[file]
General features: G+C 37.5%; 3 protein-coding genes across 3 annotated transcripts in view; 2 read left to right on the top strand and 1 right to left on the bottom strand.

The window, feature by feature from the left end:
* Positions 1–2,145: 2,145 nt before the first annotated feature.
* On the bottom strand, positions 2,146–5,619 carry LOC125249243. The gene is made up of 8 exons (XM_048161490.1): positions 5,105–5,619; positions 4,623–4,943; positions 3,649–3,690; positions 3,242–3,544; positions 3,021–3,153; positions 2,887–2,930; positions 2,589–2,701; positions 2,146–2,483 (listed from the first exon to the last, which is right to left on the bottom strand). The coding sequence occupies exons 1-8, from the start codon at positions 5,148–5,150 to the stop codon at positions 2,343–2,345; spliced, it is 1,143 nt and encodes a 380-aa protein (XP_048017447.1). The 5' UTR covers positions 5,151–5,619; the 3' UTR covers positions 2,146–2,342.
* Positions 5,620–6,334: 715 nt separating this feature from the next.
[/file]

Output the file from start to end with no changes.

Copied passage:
General features: G+C 37.5%; 3 protein-coding genes across 3 annotated transcripts in view; 2 read left to right on the top strand and 1 right to left on the bottom strand.

The window, feature by feature from the left end:
* Positions 1–2,145: 2,145 nt before the first annotated feature.
* On the bottom strand, positions 2,146–5,619 carry LOC125249243. The gene is made up of 8 exons (XM_048161490.1): positions 5,105–5,619; positions 4,623–4,943; positions 3,649–3,690; positions 3,242–3,544; positions 3,021–3,153; positions 2,887–2,930; positions 2,589–2,701; positions 2,146–2,483 (listed from the first exon to the last, which is right to left on the bottom strand). The coding sequence occupies exons 1-8, from the start codon at positions 5,148–5,150 to the stop codon at positions 2,343–2,345; spliced, it is 1,143 nt and encodes a 380-aa protein (XP_048017447.1). The 5' UTR covers positions 5,151–5,619; the 3' UTR covers positions 2,146–2,342.
* Positions 5,620–6,334: 715 nt separating this feature from the next.